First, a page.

Best Practice Criteria for Sustainable E-Learning

An exploratory workshop examining the sustainability of e-learning from economic, pedagogic and environmental perspectives.


  1. Overview

  2. Participants heard three short presentations discussing the issues associated with economic, pedagogic and environmental best practice within e-learning, each of which suggested a series of criteria for best practice.  The presentations were followed by roundtable discussions allowing participants to evaluate and refine these criteria.  This summary provides an overview of the issues raised by these presentations.
  3. Best Practice for Sustainable e-Learning Workshop
    Best Practice for Sustainable e-Learning Workshop
  4. JISC and Best Practice E-Learning

  5. Rob Bristow provided an overview of the JISC Greening ICT programme and some of the projects that JISC is currently funding in this area.  
  6. Bristow outlined the different strands that projects fall into, including growing a knowledge base, technical innovation and work with estates departments.  
  7. Bristow also described the work of specific projects, including the Procurement and Scope 3 Emissions work at De Montfort, which is examining the issue of embedded carbon.
  8. Economic Best Practice Criteria

  9. Best Practice for Sustainable e-Learning Workshop
    Best Practice for Sustainable e-Learning Workshop
  10. Andrew Lane, Professor of Environmental Systems at the Open University and the Director of the SusTeach project provided us with a brief introduction to the SusTeach project, before examining the economic factors effecting the sustainability of e-learning in more detail and proposing his draft criteria for best practice in this area.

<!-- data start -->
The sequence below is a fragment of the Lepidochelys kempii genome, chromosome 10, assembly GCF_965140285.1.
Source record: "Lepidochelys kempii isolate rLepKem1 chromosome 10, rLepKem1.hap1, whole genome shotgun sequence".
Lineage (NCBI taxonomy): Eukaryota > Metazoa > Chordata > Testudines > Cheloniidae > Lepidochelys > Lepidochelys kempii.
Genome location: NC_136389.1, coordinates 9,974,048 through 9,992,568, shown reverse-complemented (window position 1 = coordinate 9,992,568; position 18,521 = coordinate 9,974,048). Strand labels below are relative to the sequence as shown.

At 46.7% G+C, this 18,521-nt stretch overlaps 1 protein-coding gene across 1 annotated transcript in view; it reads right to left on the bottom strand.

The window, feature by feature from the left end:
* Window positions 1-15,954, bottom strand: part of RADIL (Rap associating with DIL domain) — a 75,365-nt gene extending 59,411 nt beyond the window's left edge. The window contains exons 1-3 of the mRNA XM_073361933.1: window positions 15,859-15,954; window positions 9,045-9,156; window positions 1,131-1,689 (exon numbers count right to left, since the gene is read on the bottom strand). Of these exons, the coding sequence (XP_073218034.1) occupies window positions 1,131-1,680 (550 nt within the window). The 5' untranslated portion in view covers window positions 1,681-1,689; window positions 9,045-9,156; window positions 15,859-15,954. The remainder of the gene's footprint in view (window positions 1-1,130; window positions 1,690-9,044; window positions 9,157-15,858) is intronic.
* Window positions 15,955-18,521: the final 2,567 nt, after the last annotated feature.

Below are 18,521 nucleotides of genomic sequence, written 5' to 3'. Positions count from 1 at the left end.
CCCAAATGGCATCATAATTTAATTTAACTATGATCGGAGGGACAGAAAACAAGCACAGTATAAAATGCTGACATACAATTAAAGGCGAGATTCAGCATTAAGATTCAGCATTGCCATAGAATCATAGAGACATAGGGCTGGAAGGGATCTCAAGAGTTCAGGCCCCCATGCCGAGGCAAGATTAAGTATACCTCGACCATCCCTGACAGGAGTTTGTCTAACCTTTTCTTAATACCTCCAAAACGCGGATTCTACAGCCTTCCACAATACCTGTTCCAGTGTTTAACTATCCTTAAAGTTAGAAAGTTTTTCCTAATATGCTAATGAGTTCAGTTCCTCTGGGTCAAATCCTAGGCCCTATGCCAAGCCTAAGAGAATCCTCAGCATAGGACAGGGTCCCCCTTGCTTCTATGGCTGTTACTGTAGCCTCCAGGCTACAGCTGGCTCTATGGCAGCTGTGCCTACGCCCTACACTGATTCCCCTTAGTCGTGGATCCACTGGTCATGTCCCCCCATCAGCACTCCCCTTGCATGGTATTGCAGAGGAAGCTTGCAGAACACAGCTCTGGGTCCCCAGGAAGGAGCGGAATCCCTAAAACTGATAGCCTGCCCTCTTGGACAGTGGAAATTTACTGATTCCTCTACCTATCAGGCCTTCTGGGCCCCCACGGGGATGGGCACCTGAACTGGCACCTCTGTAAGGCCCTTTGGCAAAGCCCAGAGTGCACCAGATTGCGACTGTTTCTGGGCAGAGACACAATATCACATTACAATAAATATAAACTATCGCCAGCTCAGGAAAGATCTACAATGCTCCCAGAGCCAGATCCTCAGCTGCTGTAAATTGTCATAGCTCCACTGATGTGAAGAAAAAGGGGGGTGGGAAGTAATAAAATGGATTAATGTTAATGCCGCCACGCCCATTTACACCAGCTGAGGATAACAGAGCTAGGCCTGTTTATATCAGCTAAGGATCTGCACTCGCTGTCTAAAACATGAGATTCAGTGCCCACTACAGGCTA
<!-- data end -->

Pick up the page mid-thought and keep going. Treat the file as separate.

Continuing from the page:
11. Lane discussed relevant costs and how these balance against the revenue streams available to institutions.  He observed that the economics are diverse and wide ranging, including the physical infrastructure costs, the cost of proving the content, and the support and utility costs, balanced against revenue from grants fees and other sources.
  12. Lane focused particularly on the changes wrought by the emergence of e-learning resources, and the new models this has brought about.  He described the OU's approach to oping with the costs associated with the demand for high quality e-learning resources, which involves a large student body using those resources over several years to help recoup the high upfront costs of developing the materials.
  13. As this last tweet indicates, it is not just e-learning which demands digital educational resources.  Lane discussed the emergence of open educational resources (OERs) and the role that they may play in changing the economic models of learning.
  14. Examples of the freemium model include the OU's Open Learn service, which makes some materials available for free but requires students to sign up on a course to learn more, and the Flatworld Knowledge project in the US, which uses a freemium model to reduce text book costs within the system.
  15. Lane concluded by outlining his suggested criteria to help establish economic best practice in e-learning, based on these observations.

    Suggested Criteria:

    * Use similar staff:student ratios to scale up teaching and support to student module/course populations

    * Use asynchronous communications technology to reduce the costs of meeting at the same time and place

    * Use open source software wherever possible to reduce purchase costs for HEIs and students alike

    * Collaborate on the development of educational resources to share some of the costs

    * Use high value (e.g. rich media) open educational resources wherever possible to save on direct and indirect costs

    * Use HE wide digital collections of open educational content
  16. Hear Andy Lane reflect on the main issues raised by the workshop in his own words...
  17. Reflections on issues raised by workshop - Andy Lane
  18. Pedagogic Best Practice Criteria